Friday, November 1, 2013

First Impressions - Out of Touch


For our first First Impression for November, we have Robin from The Daily Dose. This is the first page of her novel, OUT OF TOUCH, a Paranormal Mystery/Romance. My comments will be in purple and to say what Dianne Salerni thought of this first page, head over to her blog, In High Spirits. And don't forget to add your comments!

Chapter One
Until one Saturday morning in July I was only a mildly damaged seven year old kid living in a mostly dysfunctional house.  All of that changed when I went to the Patterson garage sale with my best friend, Franny, and her mom.
Like all self-respecting garage sale junkies, we arrived at the crack of dawn.  All of the good stuff was always gone by 7:30 a.m.  Mrs. Patterson's house was our first stop.   We had chosen it for two reasons:  the merchandise and the gossip were known to be in abundance.  Mr. Patterson up and left Mrs. Patterson about a month ago and tongues were wagging.    Mrs. Fitzgerald's eyes opened round as quarters when she saw the contents on the lawn. These seem like more adult thoughts than a seven year old. But that's just my subjective opinion. I also notice you put two spaces between sentences. Standard usage now says one space.
Franny said, "Do you think there is anything left in the house?"
Mrs. Fitzgerald didn't answer, but she hustled out of the car.  We bounded out after her.  It appeared that the house had vomited up the sum of its contents all over the yard.  I had never seen so  much furniture outside of a home.  I didn't have any money, but I still liked to look.
 It was when I picked up the an ivy trimmed teacup and... (I think if you write it this sentence with a more active voice it will be improved) that my entire life changed forever - and I can't say it was for the better.  A feeling of panic engulfed me and the following scene rolled out like a movie:  I  saw Mr. Patterson drink from that teacup, clutch his throat, while his face turned a mean red, and then he pitched face forward into the table and looked...dead.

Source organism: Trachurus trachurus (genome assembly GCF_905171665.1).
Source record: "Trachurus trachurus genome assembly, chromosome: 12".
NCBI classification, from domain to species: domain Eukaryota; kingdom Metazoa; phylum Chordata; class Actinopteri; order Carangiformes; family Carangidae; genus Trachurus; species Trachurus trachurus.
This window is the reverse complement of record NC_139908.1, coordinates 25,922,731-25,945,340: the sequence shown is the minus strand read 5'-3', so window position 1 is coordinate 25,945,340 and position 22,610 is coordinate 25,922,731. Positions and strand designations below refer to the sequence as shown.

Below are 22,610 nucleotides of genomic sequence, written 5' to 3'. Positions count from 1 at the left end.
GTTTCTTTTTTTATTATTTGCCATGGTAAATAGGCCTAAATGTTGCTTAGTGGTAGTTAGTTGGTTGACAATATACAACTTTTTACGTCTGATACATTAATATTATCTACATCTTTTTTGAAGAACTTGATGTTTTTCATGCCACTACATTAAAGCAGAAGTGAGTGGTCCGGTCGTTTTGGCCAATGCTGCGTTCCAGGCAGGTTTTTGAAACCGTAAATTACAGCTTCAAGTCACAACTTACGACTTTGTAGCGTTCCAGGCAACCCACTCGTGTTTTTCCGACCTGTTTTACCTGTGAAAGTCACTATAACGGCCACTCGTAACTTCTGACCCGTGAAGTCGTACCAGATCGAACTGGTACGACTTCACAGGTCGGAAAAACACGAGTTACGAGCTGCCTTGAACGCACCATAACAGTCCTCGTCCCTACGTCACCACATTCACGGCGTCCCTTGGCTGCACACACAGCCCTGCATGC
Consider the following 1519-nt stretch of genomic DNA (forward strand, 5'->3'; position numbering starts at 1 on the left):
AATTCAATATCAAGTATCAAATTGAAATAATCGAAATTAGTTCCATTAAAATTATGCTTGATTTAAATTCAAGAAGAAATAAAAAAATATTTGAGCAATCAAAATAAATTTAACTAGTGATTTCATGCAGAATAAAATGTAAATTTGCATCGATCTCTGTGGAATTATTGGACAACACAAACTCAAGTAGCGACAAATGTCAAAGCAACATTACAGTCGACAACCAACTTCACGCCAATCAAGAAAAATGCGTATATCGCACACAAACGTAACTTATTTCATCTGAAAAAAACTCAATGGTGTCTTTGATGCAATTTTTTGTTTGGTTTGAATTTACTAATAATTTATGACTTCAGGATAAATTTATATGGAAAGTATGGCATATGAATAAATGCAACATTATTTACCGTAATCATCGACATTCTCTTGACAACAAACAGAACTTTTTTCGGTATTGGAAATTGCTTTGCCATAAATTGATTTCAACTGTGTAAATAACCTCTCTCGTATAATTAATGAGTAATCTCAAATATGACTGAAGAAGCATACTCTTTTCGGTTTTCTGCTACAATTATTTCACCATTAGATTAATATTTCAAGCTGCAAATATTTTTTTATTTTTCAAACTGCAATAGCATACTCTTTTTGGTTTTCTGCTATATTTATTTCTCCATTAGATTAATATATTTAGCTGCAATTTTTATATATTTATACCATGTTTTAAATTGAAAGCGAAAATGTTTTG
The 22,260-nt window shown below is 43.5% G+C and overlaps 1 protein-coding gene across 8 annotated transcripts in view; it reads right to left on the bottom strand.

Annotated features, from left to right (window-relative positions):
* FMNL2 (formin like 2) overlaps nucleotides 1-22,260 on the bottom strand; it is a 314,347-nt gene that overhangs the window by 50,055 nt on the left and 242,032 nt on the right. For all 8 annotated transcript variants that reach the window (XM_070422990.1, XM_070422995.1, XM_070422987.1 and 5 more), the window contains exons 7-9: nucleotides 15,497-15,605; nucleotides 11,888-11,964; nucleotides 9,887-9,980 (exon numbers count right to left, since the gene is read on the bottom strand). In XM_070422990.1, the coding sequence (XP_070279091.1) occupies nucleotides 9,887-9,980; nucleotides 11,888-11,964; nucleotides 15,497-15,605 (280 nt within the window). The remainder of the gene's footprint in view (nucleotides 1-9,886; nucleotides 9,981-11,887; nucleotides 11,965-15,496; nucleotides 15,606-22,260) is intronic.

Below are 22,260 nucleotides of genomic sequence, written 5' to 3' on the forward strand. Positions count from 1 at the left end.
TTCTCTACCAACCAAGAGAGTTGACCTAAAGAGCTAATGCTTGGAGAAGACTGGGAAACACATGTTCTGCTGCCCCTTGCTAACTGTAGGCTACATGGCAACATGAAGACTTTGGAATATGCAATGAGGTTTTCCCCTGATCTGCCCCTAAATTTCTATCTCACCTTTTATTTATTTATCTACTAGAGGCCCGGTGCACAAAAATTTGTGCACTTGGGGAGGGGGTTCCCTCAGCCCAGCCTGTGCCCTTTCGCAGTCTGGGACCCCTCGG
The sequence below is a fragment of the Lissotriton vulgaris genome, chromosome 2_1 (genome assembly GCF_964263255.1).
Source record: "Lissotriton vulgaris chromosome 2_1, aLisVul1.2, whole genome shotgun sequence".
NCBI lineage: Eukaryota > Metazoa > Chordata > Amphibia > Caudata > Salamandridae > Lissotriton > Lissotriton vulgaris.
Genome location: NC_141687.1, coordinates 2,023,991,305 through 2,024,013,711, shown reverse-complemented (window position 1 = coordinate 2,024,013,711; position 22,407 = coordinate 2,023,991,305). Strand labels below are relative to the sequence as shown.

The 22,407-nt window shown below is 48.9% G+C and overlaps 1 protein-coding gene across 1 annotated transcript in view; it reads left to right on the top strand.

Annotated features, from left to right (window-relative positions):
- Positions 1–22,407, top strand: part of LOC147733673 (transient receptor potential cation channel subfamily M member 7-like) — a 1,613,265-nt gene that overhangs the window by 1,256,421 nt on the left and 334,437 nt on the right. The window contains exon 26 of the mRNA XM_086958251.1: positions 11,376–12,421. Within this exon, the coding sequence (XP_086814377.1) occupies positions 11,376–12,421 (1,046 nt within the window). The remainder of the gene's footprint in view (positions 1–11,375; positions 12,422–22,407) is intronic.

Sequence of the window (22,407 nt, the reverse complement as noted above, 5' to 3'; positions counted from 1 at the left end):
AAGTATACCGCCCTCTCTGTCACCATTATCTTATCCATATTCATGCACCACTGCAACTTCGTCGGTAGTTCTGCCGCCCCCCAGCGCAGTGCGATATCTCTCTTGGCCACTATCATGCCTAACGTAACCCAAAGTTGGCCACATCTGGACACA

The cup slipped from my hands, I started screaming, and I tripped and fell into a wheelbarrow that was parked on the grass and marked with a "For Sale" sticker.  Then it happened again...
This time the feeling was satisfaction.  But not the good kind.  It felt black and mean. (like this) And the image of Mrs. Patterson wheeling Mr. Patterson in the wheelbarrow across the backyard to the garage popped up like I was actually there.  She took a shovel, dug a grave, put his body in it, and parked her Oldsmobile (I would question whether a 7 year old would know what kind of car it was, just sayin...) right on top.  Her car, right this minute, was sitting on top of Mr. Patterson. 
That was when it sunk in that  I was sprawled where his dead body used to be.   I couldn't get out fast enough.  However, my brain and muscles were no longer working in tandem, so I just flailed around like a beached fish.  Mrs. Fitzgerald yanked me out and we all made a beeline to the car.
***

I like this beginning. I think the only thing I would change is to try and keep with the 7 year old voice even if it is a memory in the very beginning. I don't know too many 7 year old garage sale junkies. After she finds the cup however, the narration feels much more natural, more like the memory of a seven year old who is rightly horrified by this vision of what Mrs. Patterson did. Which makes me wonder what else she'll touch and see...